23 A baseline questionnaire survey was carried out as a pre- intervention. The questionnaires included background information, sources of sexual health information, sexual health awareness level, level of knowledge and understanding, sexual health norms and beliefs and sex education at school. The principal researcher explained the purpose of the questionnaire, reassured pupils about the confidential nature of their responses and answered any queries. 10 Focus Group Discussions (FGDs) were carried out with single-sex group of pupils both in control and experimental schools. 23 Main Study Data Collection...

24 The aim of the FGD is to gain an insight into young peoples perception and evaluation of sex education in school. 22 Key Informant Interviews (KIIs) were carried out among school health teachers and head teachers in the randomly selected schools. Parents, community leaders, NGO members, faith group leaders and educational authority personals were also approached through KII. 24 Main Study Data Collection...

25 Parents were informed by letter of the research and the intervention programme and were given the opportunity to withdraw their children from the study. Pupils from grade-IX were also have the right to omit or withdraw responses to questions they do not wish to answer. Signed consent were also sought from health facilitators. It is assured that the information collected would solely be used for the purposes of this research and would be remained confidential. Ethical permission were obtained from Aberystwyth University Research Committee and Nepal Health Research Council (NHRC). 25 Ethical Issues

26 26 Basic Analysis Baseline_followup FrequencyPercent baseline follow_up Total Type_school FrequencyPercent control intervention Total Gender FrequencyPercent male female Total

27 27 Basic Analysis... Age FrequencyPercent Total Caste FrequencyPercent brahman/chhetri magar/gurung/rai/limbu newar tamang madhesi435.3 others668.2 Total

28 Frequency tables will be presented to report chi-square statistical result from the onset to determine the relationship between independent and outcome variables (A=Abstinence, B=Be faithful to sex partner and C=Correct and consistent condom use). The schools are the unit of randomisation, and data is collected from individual students. So, a multilevel statistical analysis will be used to account for the intra- class correlation. 28 Further Analysis

29 A multivariate analysis will be employed to explain the major contributors to differences in outcome variables in each stratum. Qualitative data will be analysed using thematic analysis. In the discussion, mixed method analysis will be employed as a means of triangulating the data. To comprehend and improve the quality of reporting and the results of the RCT, a Consolidated Standards of Reporting Trials (CONSORT) statement will be used. 29 Further Analysis...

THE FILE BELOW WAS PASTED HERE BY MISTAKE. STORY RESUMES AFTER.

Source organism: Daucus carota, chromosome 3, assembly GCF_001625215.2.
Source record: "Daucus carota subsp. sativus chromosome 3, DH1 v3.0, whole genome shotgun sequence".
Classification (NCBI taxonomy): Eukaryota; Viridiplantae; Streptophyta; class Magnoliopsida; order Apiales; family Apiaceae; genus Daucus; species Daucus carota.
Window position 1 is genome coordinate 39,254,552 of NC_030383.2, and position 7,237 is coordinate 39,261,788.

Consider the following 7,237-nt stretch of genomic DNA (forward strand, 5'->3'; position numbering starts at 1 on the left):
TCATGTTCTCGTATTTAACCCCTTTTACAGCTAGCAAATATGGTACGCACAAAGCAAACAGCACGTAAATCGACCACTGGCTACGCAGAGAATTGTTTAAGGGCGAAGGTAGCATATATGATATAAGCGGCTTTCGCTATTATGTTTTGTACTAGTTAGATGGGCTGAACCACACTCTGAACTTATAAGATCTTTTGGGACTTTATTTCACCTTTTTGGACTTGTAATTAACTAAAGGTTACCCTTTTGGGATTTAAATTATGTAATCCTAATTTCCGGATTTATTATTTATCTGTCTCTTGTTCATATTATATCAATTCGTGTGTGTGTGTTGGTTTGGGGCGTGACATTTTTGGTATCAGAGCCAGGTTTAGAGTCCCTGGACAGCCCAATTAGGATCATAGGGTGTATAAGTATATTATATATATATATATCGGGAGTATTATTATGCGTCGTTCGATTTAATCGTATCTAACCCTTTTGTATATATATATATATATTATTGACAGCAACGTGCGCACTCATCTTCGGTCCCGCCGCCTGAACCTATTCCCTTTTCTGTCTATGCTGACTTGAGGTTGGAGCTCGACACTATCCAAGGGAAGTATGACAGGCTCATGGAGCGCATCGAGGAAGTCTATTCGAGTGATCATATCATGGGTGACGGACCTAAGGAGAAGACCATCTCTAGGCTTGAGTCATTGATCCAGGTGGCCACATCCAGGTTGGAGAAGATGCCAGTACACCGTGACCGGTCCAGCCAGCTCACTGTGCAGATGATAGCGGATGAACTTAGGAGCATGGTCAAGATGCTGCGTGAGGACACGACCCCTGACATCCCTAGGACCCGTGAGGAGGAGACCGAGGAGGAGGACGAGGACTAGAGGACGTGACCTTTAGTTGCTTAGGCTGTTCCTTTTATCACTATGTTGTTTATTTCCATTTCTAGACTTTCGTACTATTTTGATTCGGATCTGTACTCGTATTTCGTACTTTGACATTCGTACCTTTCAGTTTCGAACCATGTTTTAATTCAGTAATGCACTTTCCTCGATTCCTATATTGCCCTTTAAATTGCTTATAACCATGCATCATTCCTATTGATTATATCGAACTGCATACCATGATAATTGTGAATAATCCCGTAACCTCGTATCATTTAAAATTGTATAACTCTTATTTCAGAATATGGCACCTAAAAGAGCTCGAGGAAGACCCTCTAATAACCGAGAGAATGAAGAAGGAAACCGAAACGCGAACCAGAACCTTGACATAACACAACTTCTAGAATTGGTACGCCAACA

30 Two book review published Global Politics of Health: Davies, Sara (2010). Polity Press: Cambridge. Promoting Health and Wellbeing through Schools: Peter Aggleton, Catherine Dennison and Ian Warwick (2010). Routledge: Oxon. Two abstracts presented Developing a Questionnaire to Measure Sexual Health Wellbeing in Nepalese Secondary Schools. Royal Society of Public Health (RSPH) Conference, London 8-9 Sep The Involvement of Parents and Pupils in a Sexual Health Education (SHE) Programme in Nepalese Secondary Schools. Global Health Conference, Montreal,Canada Nov Accomplishment

31 Journal article published (co-authored) Regmi PR, van Teijlingen ER, Simkhada P, Acharya DR (2010). Dating and Sex Among Emerging Adults in Nepal. Journal of Adolescent Research, Regmi PR, Simkhada P, van Teijlingen ER, Acharya DR (2010). Barriers to Sexual Health Services for Young People in Nepal. Journal of Health Population and Nutrition; 28(6): Journal article submitted Acharya DR, Thomas M, Cann R (2011). Developing and Validating a Questionnaire to Measure Sexual Health Knowledge and Understanding (SHQ) in Nepalese Secondary School: A Psychometric Process. Health Education Research, Oxford University Press. Completion of Questionnaire Pilot Study, (Nov Feb. 2011) Main Study Completed, (May Sep 2011) Accomplishment…

32 A thorough literature review and update of methodology based on 2010 CONSORT statement ( ). Data entry and checking completed, analysis is to be done. Thematic analysis to be done for qualitative data (FGD and KII). Data triangulation in the discussion. Activities To Be Accomplished Membership British Educational Research Association (BERA)-2010 Royal Society of Public Health (RSPH)-2010

33 Resource person, Mr. Yuva Raj Dahal from DEO facilitating the session Some Photos

34 Bal Jyoti secondary school (a typical Nepali school) acts as an intervention site Some Photos…

35 Health facilitators developing a session plan Some Photos…

36 Pupils are reading consent form before participating in the research. Some Photos…

37 Thank You! Any question please?